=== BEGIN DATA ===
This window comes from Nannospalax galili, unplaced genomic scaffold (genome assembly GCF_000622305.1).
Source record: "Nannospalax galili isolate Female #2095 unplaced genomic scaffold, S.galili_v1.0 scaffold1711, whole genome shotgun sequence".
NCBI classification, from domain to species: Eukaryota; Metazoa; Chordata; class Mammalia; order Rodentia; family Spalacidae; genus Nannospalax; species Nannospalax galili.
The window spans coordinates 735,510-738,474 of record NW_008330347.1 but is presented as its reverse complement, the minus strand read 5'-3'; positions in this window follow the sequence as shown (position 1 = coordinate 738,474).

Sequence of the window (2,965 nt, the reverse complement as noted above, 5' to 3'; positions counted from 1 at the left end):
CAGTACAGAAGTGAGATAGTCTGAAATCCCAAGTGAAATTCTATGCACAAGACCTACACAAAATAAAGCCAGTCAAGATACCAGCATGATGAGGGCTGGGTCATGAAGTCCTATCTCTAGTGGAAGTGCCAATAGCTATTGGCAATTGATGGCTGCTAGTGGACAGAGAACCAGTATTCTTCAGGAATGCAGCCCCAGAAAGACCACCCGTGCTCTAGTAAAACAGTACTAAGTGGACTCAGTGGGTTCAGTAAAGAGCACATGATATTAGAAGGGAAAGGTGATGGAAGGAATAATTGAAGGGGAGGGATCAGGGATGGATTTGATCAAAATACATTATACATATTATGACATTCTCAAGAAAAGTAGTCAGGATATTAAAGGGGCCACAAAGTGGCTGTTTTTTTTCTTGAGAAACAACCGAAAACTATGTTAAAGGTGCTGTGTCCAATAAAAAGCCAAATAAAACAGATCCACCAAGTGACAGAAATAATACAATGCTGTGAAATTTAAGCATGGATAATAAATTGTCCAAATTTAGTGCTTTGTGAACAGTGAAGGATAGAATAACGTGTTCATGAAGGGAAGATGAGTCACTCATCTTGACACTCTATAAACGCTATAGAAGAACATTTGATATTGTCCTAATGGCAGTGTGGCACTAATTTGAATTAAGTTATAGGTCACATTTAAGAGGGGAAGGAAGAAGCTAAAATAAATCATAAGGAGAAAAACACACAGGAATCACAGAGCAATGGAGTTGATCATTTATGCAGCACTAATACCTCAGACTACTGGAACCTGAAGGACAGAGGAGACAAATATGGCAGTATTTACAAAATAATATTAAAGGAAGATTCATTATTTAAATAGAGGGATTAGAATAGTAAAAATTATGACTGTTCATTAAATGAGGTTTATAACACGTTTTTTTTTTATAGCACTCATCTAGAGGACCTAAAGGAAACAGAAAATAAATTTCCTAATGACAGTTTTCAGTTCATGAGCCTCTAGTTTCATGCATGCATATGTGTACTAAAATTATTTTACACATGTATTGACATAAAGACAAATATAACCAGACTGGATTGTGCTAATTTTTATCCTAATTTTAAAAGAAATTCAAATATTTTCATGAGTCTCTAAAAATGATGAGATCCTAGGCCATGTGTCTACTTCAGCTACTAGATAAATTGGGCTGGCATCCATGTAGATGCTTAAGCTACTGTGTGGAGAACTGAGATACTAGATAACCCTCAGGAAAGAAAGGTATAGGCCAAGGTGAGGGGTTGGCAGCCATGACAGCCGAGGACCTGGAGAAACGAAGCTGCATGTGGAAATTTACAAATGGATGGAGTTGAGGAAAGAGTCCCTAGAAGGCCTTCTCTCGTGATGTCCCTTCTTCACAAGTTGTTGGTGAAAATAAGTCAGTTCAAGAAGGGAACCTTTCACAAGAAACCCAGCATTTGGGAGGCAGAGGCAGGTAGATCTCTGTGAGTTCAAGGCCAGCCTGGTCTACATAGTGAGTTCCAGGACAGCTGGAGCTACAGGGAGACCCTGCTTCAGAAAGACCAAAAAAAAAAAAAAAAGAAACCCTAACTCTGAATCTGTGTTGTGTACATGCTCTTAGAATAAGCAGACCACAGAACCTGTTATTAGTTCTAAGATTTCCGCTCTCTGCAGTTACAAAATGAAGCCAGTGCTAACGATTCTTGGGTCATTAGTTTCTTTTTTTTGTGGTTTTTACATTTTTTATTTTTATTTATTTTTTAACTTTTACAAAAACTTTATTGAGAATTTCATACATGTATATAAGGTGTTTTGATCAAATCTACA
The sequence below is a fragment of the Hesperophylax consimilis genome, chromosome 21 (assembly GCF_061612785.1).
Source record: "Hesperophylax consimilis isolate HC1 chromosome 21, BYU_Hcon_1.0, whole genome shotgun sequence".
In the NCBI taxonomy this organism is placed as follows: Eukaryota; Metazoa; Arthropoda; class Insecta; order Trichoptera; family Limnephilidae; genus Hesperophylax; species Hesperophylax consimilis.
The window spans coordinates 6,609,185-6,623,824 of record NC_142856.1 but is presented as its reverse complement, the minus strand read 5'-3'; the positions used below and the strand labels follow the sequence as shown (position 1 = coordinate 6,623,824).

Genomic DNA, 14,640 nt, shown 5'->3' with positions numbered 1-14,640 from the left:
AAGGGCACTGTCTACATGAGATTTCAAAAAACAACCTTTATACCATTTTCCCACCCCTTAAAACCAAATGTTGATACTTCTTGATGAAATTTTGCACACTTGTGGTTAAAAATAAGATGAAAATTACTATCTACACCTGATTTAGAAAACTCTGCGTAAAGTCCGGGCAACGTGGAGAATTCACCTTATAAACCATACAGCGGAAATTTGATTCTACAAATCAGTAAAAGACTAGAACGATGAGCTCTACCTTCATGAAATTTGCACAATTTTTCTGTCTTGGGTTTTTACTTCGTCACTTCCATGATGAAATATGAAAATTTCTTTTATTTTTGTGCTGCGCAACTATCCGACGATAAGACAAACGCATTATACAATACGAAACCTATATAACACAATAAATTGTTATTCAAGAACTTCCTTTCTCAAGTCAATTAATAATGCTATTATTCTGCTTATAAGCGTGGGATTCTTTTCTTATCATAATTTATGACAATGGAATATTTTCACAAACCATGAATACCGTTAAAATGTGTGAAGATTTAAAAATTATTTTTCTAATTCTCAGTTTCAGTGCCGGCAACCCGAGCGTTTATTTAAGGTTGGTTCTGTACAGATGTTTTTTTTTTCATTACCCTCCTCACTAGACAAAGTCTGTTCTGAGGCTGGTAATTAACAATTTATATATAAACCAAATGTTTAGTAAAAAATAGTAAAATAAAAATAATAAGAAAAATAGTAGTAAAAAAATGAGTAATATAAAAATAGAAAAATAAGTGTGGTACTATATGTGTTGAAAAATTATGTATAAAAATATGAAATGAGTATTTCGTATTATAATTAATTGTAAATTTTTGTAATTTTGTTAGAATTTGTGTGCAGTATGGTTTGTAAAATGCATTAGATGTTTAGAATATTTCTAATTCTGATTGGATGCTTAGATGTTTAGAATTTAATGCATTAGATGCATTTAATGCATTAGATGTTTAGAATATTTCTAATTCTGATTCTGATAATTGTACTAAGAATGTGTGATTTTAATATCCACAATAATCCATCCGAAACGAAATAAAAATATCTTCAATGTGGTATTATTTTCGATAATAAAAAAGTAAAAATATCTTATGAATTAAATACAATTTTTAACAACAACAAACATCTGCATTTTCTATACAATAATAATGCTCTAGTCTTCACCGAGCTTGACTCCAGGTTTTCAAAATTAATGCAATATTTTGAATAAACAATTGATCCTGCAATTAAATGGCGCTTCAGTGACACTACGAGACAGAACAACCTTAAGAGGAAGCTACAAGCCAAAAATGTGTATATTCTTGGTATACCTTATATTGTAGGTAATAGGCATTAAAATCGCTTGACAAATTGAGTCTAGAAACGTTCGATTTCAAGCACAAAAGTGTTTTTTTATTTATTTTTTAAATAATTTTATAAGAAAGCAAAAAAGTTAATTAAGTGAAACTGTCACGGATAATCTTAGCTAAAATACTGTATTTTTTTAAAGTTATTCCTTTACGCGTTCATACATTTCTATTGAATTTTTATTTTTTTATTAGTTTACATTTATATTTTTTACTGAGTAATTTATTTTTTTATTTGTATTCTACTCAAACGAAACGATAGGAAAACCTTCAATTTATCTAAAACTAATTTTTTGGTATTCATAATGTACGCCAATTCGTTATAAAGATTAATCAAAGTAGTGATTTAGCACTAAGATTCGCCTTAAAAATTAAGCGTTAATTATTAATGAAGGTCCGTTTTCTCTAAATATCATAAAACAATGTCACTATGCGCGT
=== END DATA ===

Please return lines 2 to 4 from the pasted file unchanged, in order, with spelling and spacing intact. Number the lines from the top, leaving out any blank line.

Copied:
Source record: "Nannospalax galili isolate Female #2095 unplaced genomic scaffold, S.galili_v1.0 scaffold1711, whole genome shotgun sequence".
NCBI classification, from domain to species: Eukaryota; Metazoa; Chordata; class Mammalia; order Rodentia; family Spalacidae; genus Nannospalax; species Nannospalax galili.
The window spans coordinates 735,510-738,474 of record NW_008330347.1 but is presented as its reverse complement, the minus strand read 5'-3'; positions in this window follow the sequence as shown (position 1 = coordinate 738,474).